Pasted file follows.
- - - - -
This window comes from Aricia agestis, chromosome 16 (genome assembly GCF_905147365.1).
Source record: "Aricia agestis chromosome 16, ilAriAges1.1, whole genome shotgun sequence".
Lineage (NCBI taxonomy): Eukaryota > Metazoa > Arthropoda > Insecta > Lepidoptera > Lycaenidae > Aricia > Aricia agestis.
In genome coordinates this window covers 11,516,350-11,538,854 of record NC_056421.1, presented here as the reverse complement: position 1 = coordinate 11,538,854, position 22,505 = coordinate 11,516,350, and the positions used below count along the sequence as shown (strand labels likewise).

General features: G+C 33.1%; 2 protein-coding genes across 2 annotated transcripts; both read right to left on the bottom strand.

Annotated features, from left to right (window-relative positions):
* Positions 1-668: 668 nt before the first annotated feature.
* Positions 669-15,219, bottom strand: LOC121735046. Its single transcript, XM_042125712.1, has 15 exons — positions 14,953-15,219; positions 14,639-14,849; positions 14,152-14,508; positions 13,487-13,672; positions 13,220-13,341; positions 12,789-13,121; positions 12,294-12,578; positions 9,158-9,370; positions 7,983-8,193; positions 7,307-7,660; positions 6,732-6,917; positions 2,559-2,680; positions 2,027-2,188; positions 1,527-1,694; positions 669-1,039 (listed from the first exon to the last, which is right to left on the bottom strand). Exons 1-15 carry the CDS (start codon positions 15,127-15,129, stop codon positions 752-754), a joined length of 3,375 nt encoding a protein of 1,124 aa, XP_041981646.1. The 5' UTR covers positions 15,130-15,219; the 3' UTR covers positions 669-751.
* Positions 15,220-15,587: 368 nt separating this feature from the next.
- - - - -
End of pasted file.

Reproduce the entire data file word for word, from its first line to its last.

This window comes from Aricia agestis, chromosome 16 (genome assembly GCF_905147365.1).
Source record: "Aricia agestis chromosome 16, ilAriAges1.1, whole genome shotgun sequence".
Lineage (NCBI taxonomy): Eukaryota > Metazoa > Arthropoda > Insecta > Lepidoptera > Lycaenidae > Aricia > Aricia agestis.
In genome coordinates this window covers 11,516,350-11,538,854 of record NC_056421.1, presented here as the reverse complement: position 1 = coordinate 11,538,854, position 22,505 = coordinate 11,516,350, and the positions used below count along the sequence as shown (strand labels likewise).

General features: G+C 33.1%; 2 protein-coding genes across 2 annotated transcripts; both read right to left on the bottom strand.

Annotated features, from left to right (window-relative positions):
* Positions 1-668: 668 nt before the first annotated feature.
* Positions 669-15,219, bottom strand: LOC121735046. Its single transcript, XM_042125712.1, has 15 exons — positions 14,953-15,219; positions 14,639-14,849; positions 14,152-14,508; positions 13,487-13,672; positions 13,220-13,341; positions 12,789-13,121; positions 12,294-12,578; positions 9,158-9,370; positions 7,983-8,193; positions 7,307-7,660; positions 6,732-6,917; positions 2,559-2,680; positions 2,027-2,188; positions 1,527-1,694; positions 669-1,039 (listed from the first exon to the last, which is right to left on the bottom strand). Exons 1-15 carry the CDS (start codon positions 15,127-15,129, stop codon positions 752-754), a joined length of 3,375 nt encoding a protein of 1,124 aa, XP_041981646.1. The 5' UTR covers positions 15,130-15,219; the 3' UTR covers positions 669-751.
* Positions 15,220-15,587: 368 nt separating this feature from the next.